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Review: The Skriker (Red Tape Theatre)

By Chicagotheaterbeat @chitheaterbeat

Review: The Skriker (Red Tape Theatre)   
The Skriker 

Written by Caryl Churchill
Directed by Eric Hoff
at Red Tape Theatre, 621 W. Belmont (map)
thru Oct 20  |  tickets: $15-$25   |  more info
Check for half-price tickets 
   Read entire review



A gorgeous and carnal nightmare


Review: The Skriker (Red Tape Theatre)


Red Tape Theatre presents


The Skriker

Review by K.D. Hopkins

When I was a kid, fairy tales scared the heck out of me and yet I kept reading them with rapt fascination. There is something about them that is frighteningly real and they are meant as morality tales. Caryl Churchill’s The Skriker is more than a tale of right and wrong. The story explores greed, ecology, and courage to fight even after all is hopeless. The time of this tale is concurrent planes of existence. The Skriker (Sadie Rogers) appears in the mental ward of a hospital to Josie (Amanda Drinkall) and Lily (Carrie Drapac). Josie had a baby, but it is now dead, and possibly at her own hand due to a breakdown of some sort. Lily is pregnant and visits her friend Josie to try and sort out what happened. At first, only Josie can see The Skriker and knows that she is stalking Lily and the child that she carries.

Review: The Skriker (Red Tape Theatre)
Rogers is absolutely brilliant as The Skriker. The character is a shape shifter type of fairy. According to Celtic lore they are known for their malevolence and hypnotic double speak. Rogers is mellifluent, coarse, terrifying, and darkly funny. She has a charismatic presence and wends her way through the audience and ensemble with eerie grace in this promenade style show.

Drinkall projects a palpable fear of not knowing what is real. She alternates between knowing that her life is being manipulated and then falling under the spell of The Skriker. She and Drapac share a great chemistry. The character of Lily is more of a naïve party girl, while Josie is the voice of reason that teeters between belief and scorn.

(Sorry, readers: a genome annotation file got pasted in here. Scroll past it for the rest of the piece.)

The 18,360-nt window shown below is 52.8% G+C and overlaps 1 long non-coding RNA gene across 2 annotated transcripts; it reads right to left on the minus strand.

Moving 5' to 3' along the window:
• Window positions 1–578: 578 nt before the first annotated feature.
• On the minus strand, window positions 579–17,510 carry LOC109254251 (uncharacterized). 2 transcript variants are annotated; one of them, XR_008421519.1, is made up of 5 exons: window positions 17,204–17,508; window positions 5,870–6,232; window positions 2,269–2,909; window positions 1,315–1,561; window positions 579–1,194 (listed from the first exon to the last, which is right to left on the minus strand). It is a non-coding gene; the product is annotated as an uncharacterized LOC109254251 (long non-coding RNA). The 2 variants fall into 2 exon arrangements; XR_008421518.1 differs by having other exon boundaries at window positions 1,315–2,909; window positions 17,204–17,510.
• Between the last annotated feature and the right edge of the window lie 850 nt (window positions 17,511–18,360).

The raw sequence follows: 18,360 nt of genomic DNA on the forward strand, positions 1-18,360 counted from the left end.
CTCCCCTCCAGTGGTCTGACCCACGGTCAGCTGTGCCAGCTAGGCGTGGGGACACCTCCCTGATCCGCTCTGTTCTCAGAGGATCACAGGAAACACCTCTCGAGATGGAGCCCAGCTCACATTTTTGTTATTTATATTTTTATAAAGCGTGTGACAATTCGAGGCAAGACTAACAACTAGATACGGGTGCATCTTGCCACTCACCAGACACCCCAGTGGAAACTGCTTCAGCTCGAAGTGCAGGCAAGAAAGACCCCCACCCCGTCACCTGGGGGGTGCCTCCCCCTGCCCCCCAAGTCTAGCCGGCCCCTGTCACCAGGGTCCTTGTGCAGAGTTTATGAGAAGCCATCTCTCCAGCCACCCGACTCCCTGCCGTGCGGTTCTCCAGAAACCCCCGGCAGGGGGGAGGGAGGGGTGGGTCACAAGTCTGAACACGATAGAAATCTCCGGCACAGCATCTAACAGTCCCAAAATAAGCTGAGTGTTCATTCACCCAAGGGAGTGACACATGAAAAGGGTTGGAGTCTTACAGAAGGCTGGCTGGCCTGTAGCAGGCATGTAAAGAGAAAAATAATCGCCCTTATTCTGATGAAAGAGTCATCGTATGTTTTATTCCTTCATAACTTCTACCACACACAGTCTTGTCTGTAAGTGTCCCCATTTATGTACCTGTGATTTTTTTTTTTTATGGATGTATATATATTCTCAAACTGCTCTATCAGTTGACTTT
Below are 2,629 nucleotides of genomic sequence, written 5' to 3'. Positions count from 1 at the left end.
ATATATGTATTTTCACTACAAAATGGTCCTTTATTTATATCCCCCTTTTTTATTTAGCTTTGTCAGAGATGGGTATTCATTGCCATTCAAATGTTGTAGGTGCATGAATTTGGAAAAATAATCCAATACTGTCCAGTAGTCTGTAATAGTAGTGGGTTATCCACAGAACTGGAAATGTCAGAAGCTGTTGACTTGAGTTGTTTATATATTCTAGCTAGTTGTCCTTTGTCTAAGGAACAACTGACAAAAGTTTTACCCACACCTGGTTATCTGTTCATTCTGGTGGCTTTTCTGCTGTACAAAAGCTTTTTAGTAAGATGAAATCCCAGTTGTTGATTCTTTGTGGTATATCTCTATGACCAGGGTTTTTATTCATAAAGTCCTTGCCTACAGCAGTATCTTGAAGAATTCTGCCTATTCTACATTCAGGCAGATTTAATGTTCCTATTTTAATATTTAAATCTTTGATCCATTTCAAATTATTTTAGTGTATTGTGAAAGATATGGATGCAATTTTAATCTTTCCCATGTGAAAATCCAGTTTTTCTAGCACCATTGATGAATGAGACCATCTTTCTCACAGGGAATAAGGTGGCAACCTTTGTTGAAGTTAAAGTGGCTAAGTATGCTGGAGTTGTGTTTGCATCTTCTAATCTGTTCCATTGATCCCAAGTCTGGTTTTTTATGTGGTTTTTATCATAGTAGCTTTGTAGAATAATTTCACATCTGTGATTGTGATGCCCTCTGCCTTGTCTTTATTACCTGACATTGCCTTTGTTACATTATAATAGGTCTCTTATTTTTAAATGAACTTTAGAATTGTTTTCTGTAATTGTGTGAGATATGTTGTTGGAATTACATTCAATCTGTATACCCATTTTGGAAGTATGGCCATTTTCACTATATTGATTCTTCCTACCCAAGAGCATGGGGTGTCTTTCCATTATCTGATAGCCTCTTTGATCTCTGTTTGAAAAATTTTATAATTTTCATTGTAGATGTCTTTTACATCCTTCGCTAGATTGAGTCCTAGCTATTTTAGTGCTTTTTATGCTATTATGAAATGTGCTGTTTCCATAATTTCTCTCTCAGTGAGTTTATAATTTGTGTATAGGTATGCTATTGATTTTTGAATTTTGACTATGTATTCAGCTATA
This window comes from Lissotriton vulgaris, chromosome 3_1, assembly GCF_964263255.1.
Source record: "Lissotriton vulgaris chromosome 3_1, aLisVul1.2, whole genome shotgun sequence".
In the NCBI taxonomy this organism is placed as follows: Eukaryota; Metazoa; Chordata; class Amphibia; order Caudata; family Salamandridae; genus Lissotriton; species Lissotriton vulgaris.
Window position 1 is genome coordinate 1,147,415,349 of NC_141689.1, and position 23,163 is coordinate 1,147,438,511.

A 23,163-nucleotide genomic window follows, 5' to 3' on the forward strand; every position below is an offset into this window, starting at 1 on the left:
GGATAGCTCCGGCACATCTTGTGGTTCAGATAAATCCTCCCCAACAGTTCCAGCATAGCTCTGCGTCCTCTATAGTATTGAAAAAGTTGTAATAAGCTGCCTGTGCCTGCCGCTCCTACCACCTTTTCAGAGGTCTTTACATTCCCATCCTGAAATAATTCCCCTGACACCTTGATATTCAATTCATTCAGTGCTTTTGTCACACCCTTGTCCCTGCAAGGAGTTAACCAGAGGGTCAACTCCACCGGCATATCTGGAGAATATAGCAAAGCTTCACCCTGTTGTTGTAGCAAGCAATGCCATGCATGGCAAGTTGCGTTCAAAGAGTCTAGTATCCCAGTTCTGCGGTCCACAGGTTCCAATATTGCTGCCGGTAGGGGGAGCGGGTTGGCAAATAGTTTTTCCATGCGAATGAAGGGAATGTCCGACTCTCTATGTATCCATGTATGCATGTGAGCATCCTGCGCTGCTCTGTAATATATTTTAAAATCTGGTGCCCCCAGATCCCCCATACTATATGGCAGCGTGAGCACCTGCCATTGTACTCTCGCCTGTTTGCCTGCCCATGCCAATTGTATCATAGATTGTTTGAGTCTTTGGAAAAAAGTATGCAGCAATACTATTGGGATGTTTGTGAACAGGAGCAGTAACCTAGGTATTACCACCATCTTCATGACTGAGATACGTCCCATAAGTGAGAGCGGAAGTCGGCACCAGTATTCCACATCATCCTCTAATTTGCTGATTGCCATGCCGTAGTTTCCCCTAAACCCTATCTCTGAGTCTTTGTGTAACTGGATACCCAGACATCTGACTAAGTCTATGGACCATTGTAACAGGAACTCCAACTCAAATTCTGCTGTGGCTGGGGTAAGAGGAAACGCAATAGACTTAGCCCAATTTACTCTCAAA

The Skriker takes the audience on a wild ride through shifting walls and surreal characters. The promenade style is very effective, with the space changing as much as the shape shifting Skriker. The tremendous set alternates between claustrophobia and agoraphobia. Suddenly there is Black Dog (Nico Ager) literally sniffing at you in a tiny space or a doctor licking his bloody gloves and scaling the wall over your head. The cast is superb, with millisecond synchronous movement. The play opens with all of them in a heaving blob from which Rogers emerges and the spell is cast.

There are hissing fairies (Carmen Molina and Shariba Rivers), an amputee beggar, and other forms of fairy such as Brownie (Shawn Escarciga) and Kelpie (Bryan Bosque) slipping in and out of the altered consciousness that is this gorgeous and carnal nightmare. The bar scene is an outrageous freak show of karaoke barflies belting out Foreigner (off key) and Lily being asked to explain television to Skriker. The tone of the scene is my favorite example of the morality tale. Lily gets what she wishes while attempting to explain the immediacy of media. It’s funny and sad because it is the media that has consumed her individuality as much as The Skriker.

Churchill’s play perfectly illustrates consumer culture on overload. Characters walk through the layers of light and sound and appear out of nowhere. Eric Hoff’s direction is perfectly controlled chaos culminating in a stunning night of edgy theater. It is chilling to hear Rogers intoning the current events of war, drought, disease that is incurable and a spring where nothing grows. The costumes, sets, lighting and sound all contribute beautifully to the visceral madhouse that is The Skriker. Go see it. This is great theater that will provoke conversation, arguments, and recognition. Also, the audience is part of the show. I got a charge out of looking at some of the faces in shock or frightened.


Rating: ★★★



The Skriker continues through October 20th at Red Tape Theatre, 621 W. Belmont (map), with performances Thursdays-Sundays at 8pm.  Tickets are $15-$25, and are available online through (check for half-price tickets at More information at  (Running time: 1 hour 40 minutes, no intermission)

Photos by Austin D. Oie 




Nico Ager (Black Dog), Carmen Molina (Woman with Kelpie, Fair Fairy, Black Annis), Derek Van Barham (Johnny Squarefoot), Shariba Rivers (Green Lady, Dark Fairy, Hag, Great Grandmother), Bryan Bosque (Kelpie), Sadie Rogers (The Skriker), Cynthia Castiglione (Spriggin, Nelly LongArms),  Myah Shein (Passerby), Carrie Drapac (Lily), Mike Steele (Man with Cloth and Bucket, RawHeadandBloodyBones), Amanda Drinkall (Josie), Johnard Washington (Yallery Brown), Shawn Escarciga (Brownie), Havalah Grace (Girl)

behind the scenes

Eric Hoff (director); Lindsay Bartlett (dialect coach); Stephen Ptacek (sound design); Majel Cuza (production manager); Ellen Ranney (props); Markie Gray (asst. stage manager); Jessica Reese (dramaturg); Emily Guthrie (set); Myah Shein (choreography); Izumi Inaba (costumes); Allison Shoemaker (asst. director); Jamie Link (stage manager); Karen M. Thompson (lighting); Mike Mroch (scenic charge); Austin D Oie (photos)


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